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356CIVIL WAR HISTORY support is forthcoming, and an attempt is made to correlate this with congressional action, die best verdict which can be rendered on Mrs. Wilbum's examination of die Bank's critical years is the old Scottish one, "Not proven." Davu) Meerse SUNY Fredonia William Anderson Scott: "No Ordinary Man." By Clifford M. Drury. (Glendale: Arthur H. Clark Co., 1967. Pp. 352. $6.50. ) Land speculators, gold-seekers, and Indian hunters populated the successive American Wests in the nineteenth century, but some purveyors of die genteel gifts of education and reUgion also left imprints upon postfrontier communities from Tennessee to California. A teacher, pamphleteer, editor, Moderator of the Old School Presbyterian General Assembly, and preeminendy a great preacher, William Anderson Scott has been remembered as an effective and prolific apologete for Presbyterianism and as a founder of the San Francisco Theological Seminary. His able biographer in an assiduous, detailed narrative reveals both frontier and eastern influences upon his subject's life. Despite a childhood illness which left him permanently lame, the half-educated Scott Uved in a log cabin, witnessed Indian wars, and was old enough to preach before he was old enough to shave. Yet a lifelong respect for the formal education which he never acquired and a series of tours and pulpits in Paris, London, and New York sandwiched among his western ministries, distinguished him from the sons of pioneers whom he served. His organizational talents, his abihty to inspire intense loyalties and hostiUties, and his spellbinding but rational sermons drew wide attention from pubUc officials and from churchmen within and outside of his denomination for over forty years. Drury's biography includes important data about poUtical and intrachurch controversies which ensnared Scott and other outspoken and influential western clergymen. Persecuted for his opposition to CaUfornia vigilantes and for his criticisms of required Bible readings in the state's pubUc schools, Scott's suspicions of church-state cooperation extended to the slavery-secession controversies which rent die Old School Presbyterian Church in 1861. A slaveholder and, for a number of years, a colonizationist, Scott condemned bodi die attempts of some Presbyterians to commit the denomination on the slavery issue and the Church's affirmation of loyalty to the Union in 1861. Scott insisted that slavery was a poUtical, not a reUgious, issue. Drury beUeves that his argument encouraged unity within the denomination, but six months after war erupted Scott's pro-Southern sentiments forced him out of his San Francisco pulpit. Scott's biographer also narrates the less significant but equally interesting circumstances of his busy Ufe: the damnation he endured for his censure of Henry Clay and his blessings of Jefferson Davis; his ministry at Andrew Jackson's Hermitage Church; travelogues of numerous vacations; and friend- BOOKREVIEWS357 ships and antagonisms with obscure clergymen. Other dilemmas of Scott's career, including his unexplained fears of interdenominationalism, might have been clarified by a more analytical treatment of his pubUshed writings . Well-researched but undocumented, sympathetic but not adulatory, this biography is weak on Scott's theology but thorough on the large and small events of his Ufe. Drury frequently mentions his sources and research activities within the text and includes an important list of manuscripts and church reports in a brief bibhography. Enlightened about the contributions of one prominent clergyman, some readers may find this Ufe of Scott useful for sociological and rehgious studies of the ordinary Western Presbyterians whom this extraordinary man served. Roderick N. Ryon Towson State College William Montague Browne: Versatile Anglo-Irish American, 1833-1883, by E. Merton Coulter. (AƜiens: University of Georgia Press, 1967. Pp. vni, 328. $7.50.) Professor Coulter has been producing historical articles and books on the Old South for many years. Beyond his major works he has rescued from obUvion many southerners who worked with the traditional heroic figures, but who themselves Uved at the secondary level of historical significance. WilUam Montague Browne was such a man. Browne came to America in the early 1850's and first worked for the New York Journal of Commerce. He came suddenly into the national limeUght in 1859 as editor of Buchanan's new administration newspaper, the Constitutwn, successor to...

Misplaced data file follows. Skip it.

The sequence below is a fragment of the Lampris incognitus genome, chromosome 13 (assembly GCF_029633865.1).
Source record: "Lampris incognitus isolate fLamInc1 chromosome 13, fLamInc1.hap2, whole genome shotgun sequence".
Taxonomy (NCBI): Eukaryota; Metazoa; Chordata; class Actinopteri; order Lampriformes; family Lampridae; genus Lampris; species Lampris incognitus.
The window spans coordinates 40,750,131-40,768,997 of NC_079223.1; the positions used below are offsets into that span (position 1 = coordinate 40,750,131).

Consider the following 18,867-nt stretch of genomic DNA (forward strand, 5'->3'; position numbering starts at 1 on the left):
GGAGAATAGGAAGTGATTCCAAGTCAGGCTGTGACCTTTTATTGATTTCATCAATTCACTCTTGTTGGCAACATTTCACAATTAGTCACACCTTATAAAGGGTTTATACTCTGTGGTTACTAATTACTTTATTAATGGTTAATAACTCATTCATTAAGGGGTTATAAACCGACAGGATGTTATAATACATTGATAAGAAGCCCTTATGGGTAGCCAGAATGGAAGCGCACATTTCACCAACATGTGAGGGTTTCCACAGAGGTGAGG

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Additional Information

ISSN
1533-6271
Print ISSN
0009-8078
Pages
pp. 356-357
Launched on MUSE
2013-01-02
Open Access
No
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